Located at Franklin High School, this playground belongs to the Albina Head Start program. This program, partnered with Teen Parent Services, fosters a more equitable setting for teen parents. Photo by Isabella Smejtek

As in person learning begins, there are questions as to whether or not the Albina Early Head Start program will be opening their in school services to the teen parent student body. The short answer is yes. As an integral part of the Franklin community, located in the main hall of the school, Albina Early Head Start partners with Teen Parent Services to support teen parents in navigating pregnancy and early parenthood, while also supporting them throughout the rest of high school and through graduation. 

Albina Early Head Start is a non-profit organization that was created in 1965 as a way to empower teen parents to ensure their pathway to graduation, providing on-site childcare support at Franklin, McDaniel, and Roosevelt High Schools. This program allows teen parents to drop their children off before school, eat lunch with them, and then pick them up later once the school day is finished, while being assured that their children are in good hands. The childcare center is open from 7:30am to 5pm, Monday through Friday, allowing teen parents to have care for their children even after the school day is finished. This allows parents to participate in some sports or extracurricular activities, if they would like. 

Teen Parent Services, a partner of Albina Early Head Start, provides virtual, non-childcare support throughout a student’s full pregnancy, delivery, re-entry into school and the process after re-entry. One aspect of this support is home instruction for the first six weeks after birth, which is the student equivalent of “maternity leave.” The goal of home instruction is to make sure that students are able to graduate from high school, receive their diploma, and get any other academic help they may need while caring for their child. Each student gets paired with a home advisor who works with both the student and their teachers to facilitate communication and to ensure that school work is being received on both ends. The student’s advisor does this by making sure that work gets from teacher to student and vice versa. The advisor will proctor tests, help with post-high school planning, help to set a schedule for staying organized and on track, provide tutoring, and get students in contact with any other professionals who may be able to provide them more support, as needed.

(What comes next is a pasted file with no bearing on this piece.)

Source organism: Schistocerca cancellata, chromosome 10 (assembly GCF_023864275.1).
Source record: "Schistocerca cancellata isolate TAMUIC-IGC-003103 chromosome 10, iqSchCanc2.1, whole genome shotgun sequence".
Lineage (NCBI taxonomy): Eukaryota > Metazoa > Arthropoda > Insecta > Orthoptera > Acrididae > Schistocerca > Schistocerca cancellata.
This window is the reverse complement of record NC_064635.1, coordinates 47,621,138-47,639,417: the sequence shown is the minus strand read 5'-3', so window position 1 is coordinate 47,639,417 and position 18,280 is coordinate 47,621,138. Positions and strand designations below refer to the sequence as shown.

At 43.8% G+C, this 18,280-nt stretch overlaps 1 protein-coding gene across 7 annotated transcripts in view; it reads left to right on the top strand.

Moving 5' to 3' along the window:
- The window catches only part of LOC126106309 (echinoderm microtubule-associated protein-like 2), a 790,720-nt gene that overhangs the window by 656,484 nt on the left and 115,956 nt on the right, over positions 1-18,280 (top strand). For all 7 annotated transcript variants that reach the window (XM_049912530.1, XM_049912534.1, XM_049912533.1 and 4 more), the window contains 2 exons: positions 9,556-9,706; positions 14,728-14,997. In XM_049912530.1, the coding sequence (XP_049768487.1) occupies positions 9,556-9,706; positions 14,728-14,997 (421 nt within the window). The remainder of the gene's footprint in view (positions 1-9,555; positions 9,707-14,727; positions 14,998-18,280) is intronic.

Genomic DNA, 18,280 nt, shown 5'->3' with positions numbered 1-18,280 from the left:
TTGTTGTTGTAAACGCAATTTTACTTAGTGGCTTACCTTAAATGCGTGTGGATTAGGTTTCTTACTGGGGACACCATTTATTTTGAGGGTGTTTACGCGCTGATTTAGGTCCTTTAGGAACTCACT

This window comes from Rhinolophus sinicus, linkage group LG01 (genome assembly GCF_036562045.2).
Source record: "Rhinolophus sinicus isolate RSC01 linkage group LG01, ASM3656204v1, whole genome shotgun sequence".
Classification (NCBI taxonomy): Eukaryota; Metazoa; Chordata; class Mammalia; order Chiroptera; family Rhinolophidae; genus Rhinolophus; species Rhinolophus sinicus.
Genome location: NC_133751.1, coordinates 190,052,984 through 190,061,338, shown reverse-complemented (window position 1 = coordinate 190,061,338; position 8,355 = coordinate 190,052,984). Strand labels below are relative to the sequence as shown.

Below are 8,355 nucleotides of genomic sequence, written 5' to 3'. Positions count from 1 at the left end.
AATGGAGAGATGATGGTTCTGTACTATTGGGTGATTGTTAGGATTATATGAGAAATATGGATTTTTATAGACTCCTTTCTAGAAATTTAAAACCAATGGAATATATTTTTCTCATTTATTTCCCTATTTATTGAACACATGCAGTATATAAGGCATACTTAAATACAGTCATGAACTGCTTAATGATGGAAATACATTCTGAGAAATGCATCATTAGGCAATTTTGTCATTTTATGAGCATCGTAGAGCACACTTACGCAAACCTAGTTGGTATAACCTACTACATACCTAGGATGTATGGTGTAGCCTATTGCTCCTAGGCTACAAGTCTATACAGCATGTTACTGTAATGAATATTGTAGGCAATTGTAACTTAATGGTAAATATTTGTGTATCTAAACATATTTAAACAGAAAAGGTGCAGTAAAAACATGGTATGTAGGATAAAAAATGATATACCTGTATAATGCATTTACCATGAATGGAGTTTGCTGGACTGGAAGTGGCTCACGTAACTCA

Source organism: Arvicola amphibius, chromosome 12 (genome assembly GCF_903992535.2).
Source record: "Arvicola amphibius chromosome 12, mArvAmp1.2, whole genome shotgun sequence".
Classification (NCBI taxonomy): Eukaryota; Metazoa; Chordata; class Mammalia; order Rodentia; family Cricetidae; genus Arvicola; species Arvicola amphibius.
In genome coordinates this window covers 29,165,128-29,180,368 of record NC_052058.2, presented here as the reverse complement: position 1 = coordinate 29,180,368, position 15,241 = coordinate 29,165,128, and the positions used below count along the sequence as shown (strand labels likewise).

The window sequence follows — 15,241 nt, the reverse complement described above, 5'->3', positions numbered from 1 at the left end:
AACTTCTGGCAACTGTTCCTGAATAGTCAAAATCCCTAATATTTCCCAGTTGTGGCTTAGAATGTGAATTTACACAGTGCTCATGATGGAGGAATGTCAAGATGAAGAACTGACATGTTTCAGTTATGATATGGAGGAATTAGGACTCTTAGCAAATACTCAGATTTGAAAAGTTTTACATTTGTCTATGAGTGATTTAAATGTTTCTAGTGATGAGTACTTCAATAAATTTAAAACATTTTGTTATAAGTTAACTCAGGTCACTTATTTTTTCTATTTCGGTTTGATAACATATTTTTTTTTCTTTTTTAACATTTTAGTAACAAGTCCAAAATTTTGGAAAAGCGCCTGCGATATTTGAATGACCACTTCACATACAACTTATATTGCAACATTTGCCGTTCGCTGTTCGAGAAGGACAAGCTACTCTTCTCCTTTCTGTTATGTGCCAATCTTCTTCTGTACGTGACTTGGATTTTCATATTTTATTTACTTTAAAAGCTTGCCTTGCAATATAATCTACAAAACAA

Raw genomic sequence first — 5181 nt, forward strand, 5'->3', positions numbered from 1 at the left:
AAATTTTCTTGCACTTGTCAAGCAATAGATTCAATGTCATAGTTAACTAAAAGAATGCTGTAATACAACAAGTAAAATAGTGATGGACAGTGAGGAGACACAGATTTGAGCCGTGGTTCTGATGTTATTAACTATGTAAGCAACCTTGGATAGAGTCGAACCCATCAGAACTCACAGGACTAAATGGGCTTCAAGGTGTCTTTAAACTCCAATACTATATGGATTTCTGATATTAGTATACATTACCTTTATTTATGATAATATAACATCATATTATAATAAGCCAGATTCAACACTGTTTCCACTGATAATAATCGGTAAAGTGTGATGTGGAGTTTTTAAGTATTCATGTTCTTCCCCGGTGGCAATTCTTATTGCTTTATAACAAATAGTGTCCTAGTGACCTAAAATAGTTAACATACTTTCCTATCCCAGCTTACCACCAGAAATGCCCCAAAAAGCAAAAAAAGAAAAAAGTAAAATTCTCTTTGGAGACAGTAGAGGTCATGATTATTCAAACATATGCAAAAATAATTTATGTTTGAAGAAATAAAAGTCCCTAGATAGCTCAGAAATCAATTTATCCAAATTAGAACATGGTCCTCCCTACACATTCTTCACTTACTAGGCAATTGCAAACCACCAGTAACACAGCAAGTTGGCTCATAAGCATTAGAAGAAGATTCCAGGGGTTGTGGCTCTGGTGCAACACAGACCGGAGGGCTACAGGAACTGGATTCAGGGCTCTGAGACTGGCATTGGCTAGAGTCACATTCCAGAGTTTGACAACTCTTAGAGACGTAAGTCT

The support systems of Teen Parent Services and Albina work towards ensuring that high schools are promoting student equity. Student equity ensures all students are provided with the access to any resources they need to succeed in school, without any discrimination on the basis of race, sex, socio-economic class, family situation, religion, or personal current situation, like pregnancy or parenthood. Head Start is a safe place for student parents to get the help and support they need, and to make sure that they feel included and feel like they belong in their school space.

When talking to Franklin High School’s Climate and Equity Coach, Julie Palmer, she touched on this issue, saying, “I don’t think getting pregnant, or being a parent should mean that you can’t go to high school. We need to be prepared to support students and the people who are either parents or soon to be parents […] if you don’t have a team, parent advocate, and you don’t have some of these other things in place, then exclusion is the norm, and with that exclusion during that time comes increased mental health issues like depression, and a delay in completing high school and receiving a high school diploma.” 

In the context of support for teen parents, teen fathers are often left out of the equation. There are the assumptions that teen fathers will not want to be involved in their child’s life, that they don’t care, or that they will not be sticking around for long if they do at all. These assumptions cause harm to the teen father community, leaving them to feel less supported and feel as though they have fewer resources. This is an issue that Teen Parent Services is attempting to address. 

In the conversation with Palmer, she also brought this issue up, saying, “I think a lot of these programs were developed solely around moms, and one of the things that I’ve been really impressed about with the Portland Teen Parent program is they are very intentional about supporting dads, as well.” 

As part of their mission to ensure equity, Teen Parent Services has partnered with Squires Empowering Teen Dads to provide resources for teen dads, like male mentorship, individual and small group support, and access to the resources and information that teen mothers do. Along with this, Head Start provides similar on-site support for all teen parents, regardless of whether they are the mother or the father.

The question that is being asked now is “will the childcare support from Albina Early Head Start at Franklin High School be operational in person this year?” As with everything else, COVID-19 threw a curveball for the Albina Early Head Start program. Support that was historically in-person based within a high school, could no longer operate out of Franklin during the many months of the pandemic to date. With safety precautions put in place, and plans for re-entry of children, the Head Start program plans to reopen at Franklin High School in October, 2021. 

For Franklin and any other Portland Public Schools students, to find more information about Teen Parent Services, Albina Early Head Start, or SQUIRES Empowering Teen Dads, visit the PPS Teen Parent Services site or each program’s personal site for more information.

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